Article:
previous next

Early Period

In his Early Period, Douris painted cups made by at least three potters, one of whom, Euphronios, was his teacher. The earliest cups by Douris share the kalos name Chairestratos, and a special border, a trapped meander framing the tondo and serving as a ground-line on the exterior. The subject matter of the early vases focuses on komasts in scenes of revel, or on warriors. A cup in Baltimore (Baltimore, Hopkins AIA B8;

;

) shows two running warriors, the one in front wearing Attic armor and carrying a shield (device: lion head); the second figure, an archer, gorytos on his hip, wears an oriental sleeved and trousered combination with a thin chiton over it, and a soft, peaked hat with ear flaps. These warriors with their limber poses may be compared with the Amazons on the body of Euphronios' volute krater in Arezzo (Arezzo 1465;

;

; ARV2, 15, 6). The oriental sleeved and trousered combination featured by Douris, a favorite also with his contemporaries, was popularized by Euphronios. Like Euphronios, Douris was interested in the contrasting effects of different strengths of glazes, but he uses them in an original way to help unify and focus his tondo compositions, juxtaposing areas of dilute or full-strength glaze with the patterns created by the lines of drapery folds. On the cup in Baltimore, the dilute glaze lines of the archer's chiton contrast with the eastern style black striped garment worn underneath. In this scene Douris utilizes a standard compositional type which reflects an actual situation in battle when lightly-armed archers shot from the cover of the hoplite's shield. The round shields echoing the circular frame combined with the diagonal lines of limbs and spears make it an attractive tondo composition. Here, Douris extends the repetition of diagonals created by the juxtaposed limbs by giving the archer a spear paralleling that of the hoplite instead of the bow he should normally carry. Douris exhibits skill and individuality in using groups of lines and gradations of glaze to help centralize and enliven the scene.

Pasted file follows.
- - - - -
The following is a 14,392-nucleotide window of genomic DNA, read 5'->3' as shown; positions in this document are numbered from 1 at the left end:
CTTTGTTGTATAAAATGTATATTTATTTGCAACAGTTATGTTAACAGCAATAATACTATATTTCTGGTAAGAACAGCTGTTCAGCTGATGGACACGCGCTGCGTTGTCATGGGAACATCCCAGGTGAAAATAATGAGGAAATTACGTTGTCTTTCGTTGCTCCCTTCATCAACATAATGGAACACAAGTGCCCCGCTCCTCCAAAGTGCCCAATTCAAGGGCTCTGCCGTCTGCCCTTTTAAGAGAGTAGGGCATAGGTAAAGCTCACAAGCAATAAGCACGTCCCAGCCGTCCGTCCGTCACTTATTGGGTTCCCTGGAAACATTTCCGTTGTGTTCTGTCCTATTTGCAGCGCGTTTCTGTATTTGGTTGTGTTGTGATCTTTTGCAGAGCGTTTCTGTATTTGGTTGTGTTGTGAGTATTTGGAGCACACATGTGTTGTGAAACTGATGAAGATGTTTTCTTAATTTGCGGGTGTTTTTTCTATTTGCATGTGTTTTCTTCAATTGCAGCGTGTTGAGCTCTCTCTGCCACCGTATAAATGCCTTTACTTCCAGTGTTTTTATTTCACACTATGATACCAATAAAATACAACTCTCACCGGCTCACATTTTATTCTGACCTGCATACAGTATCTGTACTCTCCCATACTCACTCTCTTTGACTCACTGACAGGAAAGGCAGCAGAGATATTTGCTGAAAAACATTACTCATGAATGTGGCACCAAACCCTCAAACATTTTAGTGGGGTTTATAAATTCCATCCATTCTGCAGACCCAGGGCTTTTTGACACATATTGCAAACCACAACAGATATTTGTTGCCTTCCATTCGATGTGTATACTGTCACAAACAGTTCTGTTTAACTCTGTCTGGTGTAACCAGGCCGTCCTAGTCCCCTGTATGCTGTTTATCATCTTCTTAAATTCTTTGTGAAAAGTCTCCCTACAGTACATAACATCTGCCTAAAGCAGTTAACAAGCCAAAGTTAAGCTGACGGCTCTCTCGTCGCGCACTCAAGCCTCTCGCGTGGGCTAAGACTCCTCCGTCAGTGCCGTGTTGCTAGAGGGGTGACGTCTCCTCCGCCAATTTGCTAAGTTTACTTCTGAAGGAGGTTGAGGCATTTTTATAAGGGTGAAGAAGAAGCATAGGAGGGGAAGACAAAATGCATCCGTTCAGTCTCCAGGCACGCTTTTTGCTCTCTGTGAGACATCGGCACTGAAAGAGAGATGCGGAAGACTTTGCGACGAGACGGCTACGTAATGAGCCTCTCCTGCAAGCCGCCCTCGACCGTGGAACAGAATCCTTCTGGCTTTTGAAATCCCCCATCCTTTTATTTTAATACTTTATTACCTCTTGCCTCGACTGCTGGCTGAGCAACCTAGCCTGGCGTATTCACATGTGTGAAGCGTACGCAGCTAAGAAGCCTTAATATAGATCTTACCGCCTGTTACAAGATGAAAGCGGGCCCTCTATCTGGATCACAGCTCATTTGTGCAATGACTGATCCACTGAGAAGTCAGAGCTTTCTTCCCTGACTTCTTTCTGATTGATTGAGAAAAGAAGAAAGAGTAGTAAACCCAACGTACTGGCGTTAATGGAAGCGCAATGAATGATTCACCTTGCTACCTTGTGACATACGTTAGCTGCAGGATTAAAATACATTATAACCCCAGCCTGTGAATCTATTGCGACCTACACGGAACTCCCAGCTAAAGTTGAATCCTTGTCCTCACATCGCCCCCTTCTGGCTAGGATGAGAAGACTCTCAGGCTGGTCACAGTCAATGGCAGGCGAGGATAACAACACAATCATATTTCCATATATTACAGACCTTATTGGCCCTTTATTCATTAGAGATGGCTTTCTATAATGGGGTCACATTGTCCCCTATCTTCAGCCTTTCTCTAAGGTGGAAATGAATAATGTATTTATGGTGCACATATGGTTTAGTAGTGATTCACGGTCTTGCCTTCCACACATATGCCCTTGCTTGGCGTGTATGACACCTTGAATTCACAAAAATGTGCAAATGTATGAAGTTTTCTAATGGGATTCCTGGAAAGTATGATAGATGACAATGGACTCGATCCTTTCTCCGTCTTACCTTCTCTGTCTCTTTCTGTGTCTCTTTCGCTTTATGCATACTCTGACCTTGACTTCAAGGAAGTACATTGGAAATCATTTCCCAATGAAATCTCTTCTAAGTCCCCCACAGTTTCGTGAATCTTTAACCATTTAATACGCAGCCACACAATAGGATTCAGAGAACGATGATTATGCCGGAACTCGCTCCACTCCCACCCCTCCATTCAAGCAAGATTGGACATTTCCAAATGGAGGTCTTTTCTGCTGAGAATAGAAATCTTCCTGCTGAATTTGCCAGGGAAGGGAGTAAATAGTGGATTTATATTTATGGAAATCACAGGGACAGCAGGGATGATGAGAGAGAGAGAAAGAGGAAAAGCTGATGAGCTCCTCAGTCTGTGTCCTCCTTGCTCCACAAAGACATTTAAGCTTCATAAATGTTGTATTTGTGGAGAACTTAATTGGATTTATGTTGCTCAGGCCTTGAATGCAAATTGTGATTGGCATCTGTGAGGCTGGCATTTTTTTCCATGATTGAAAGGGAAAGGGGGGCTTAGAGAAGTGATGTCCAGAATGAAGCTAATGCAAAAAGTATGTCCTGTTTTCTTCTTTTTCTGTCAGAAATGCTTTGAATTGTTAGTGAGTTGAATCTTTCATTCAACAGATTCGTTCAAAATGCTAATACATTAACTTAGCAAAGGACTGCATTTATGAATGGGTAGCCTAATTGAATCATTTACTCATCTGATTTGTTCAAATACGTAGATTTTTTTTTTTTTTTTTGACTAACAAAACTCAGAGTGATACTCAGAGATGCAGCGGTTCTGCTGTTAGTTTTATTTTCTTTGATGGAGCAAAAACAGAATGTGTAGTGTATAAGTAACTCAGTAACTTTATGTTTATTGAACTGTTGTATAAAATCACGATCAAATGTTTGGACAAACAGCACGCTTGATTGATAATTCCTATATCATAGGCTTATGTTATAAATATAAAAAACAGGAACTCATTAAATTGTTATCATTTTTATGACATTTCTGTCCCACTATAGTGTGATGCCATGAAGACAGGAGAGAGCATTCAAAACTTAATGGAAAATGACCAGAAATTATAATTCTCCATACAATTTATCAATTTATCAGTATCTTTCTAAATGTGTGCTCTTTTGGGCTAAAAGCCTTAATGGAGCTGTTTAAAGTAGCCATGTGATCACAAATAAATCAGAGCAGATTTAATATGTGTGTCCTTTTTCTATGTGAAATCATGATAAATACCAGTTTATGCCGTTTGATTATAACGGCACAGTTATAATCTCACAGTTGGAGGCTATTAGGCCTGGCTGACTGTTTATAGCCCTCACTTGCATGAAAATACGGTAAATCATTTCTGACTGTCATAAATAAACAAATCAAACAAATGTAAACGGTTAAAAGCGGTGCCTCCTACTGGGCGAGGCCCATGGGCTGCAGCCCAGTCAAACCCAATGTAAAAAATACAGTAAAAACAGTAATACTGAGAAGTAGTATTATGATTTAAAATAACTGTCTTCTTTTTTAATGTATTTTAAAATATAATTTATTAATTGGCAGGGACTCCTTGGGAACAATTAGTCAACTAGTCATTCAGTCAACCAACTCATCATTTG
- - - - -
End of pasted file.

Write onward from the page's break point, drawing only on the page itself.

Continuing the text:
Euphronios also influenced Douris' fellow cup painters, especially Onesimos, who, like Douris, painted cups made by Euphronios. Beazley suggested that Douris and Onesimos sat side by side in Euphronios' workshop and the two younger painters shared subject matter, ornamental borders, and unusual techniques in their early periods; yet their artistic personalities were different. Comparison of the fight scene on the exterior of a cup by Douris in Boston (Boston 00.338; CB no. 125;

;

) with a fight scene by Onesimos also on a cup in Boston (Boston 01.8021;

;

; CB no. 75; ARV2, 320, 14) makes the difference clear. The figures by Douris seem posed, graceful, and beautifully spaced in the composition. In the scene by Onesimos the figures are larger and closer together, the proportions somewhat clumsy, and it is clear that Onesimos' prime concerns are to convey vigorous action, vivid characterization, and effective narrative. Like Euphronios, Onesimos is willing to sacrifice elegance to naturalistic effect. Douris is not; his primary interest is in creating an elegant, graceful picture, but it might have been at least partly due to Onesimos that he developed his own more subtle method of story-telling. Euphronios and Onesimos remained the major influences on Douris throughout the Early Period.

hide Display Preferences
Greek Display:
Arabic Display:
View by Default:
Browse Bar: